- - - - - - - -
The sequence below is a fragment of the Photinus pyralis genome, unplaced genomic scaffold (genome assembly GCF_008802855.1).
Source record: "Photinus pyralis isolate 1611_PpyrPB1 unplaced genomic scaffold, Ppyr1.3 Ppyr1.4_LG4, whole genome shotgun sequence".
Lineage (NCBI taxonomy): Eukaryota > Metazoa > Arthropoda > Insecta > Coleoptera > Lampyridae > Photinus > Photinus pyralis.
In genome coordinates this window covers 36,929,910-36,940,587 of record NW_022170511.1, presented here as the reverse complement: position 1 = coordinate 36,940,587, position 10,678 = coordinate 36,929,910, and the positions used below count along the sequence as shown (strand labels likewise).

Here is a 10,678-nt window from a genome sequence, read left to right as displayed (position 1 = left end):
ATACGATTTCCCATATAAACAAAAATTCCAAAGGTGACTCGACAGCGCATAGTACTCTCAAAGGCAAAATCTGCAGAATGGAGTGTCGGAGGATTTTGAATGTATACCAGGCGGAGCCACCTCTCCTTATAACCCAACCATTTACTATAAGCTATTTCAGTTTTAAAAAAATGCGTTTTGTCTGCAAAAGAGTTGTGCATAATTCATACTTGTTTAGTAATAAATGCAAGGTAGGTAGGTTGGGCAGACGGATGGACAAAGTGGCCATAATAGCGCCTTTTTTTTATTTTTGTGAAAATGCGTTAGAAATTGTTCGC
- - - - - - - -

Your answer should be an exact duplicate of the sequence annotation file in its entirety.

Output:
The sequence below is a fragment of the Photinus pyralis genome, unplaced genomic scaffold (genome assembly GCF_008802855.1).
Source record: "Photinus pyralis isolate 1611_PpyrPB1 unplaced genomic scaffold, Ppyr1.3 Ppyr1.4_LG4, whole genome shotgun sequence".
Lineage (NCBI taxonomy): Eukaryota > Metazoa > Arthropoda > Insecta > Coleoptera > Lampyridae > Photinus > Photinus pyralis.
In genome coordinates this window covers 36,929,910-36,940,587 of record NW_022170511.1, presented here as the reverse complement: position 1 = coordinate 36,940,587, position 10,678 = coordinate 36,929,910, and the positions used below count along the sequence as shown (strand labels likewise).

Here is a 10,678-nt window from a genome sequence, read left to right as displayed (position 1 = left end):
ATACGATTTCCCATATAAACAAAAATTCCAAAGGTGACTCGACAGCGCATAGTACTCTCAAAGGCAAAATCTGCAGAATGGAGTGTCGGAGGATTTTGAATGTATACCAGGCGGAGCCACCTCTCCTTATAACCCAACCATTTACTATAAGCTATTTCAGTTTTAAAAAAATGCGTTTTGTCTGCAAAAGAGTTGTGCATAATTCATACTTGTTTAGTAATAAATGCAAGGTAGGTAGGTTGGGCAGACGGATGGACAAAGTGGCCATAATAGCGCCTTTTTTTTATTTTTGTGAAAATGCGTTAGAAATTGTTCGC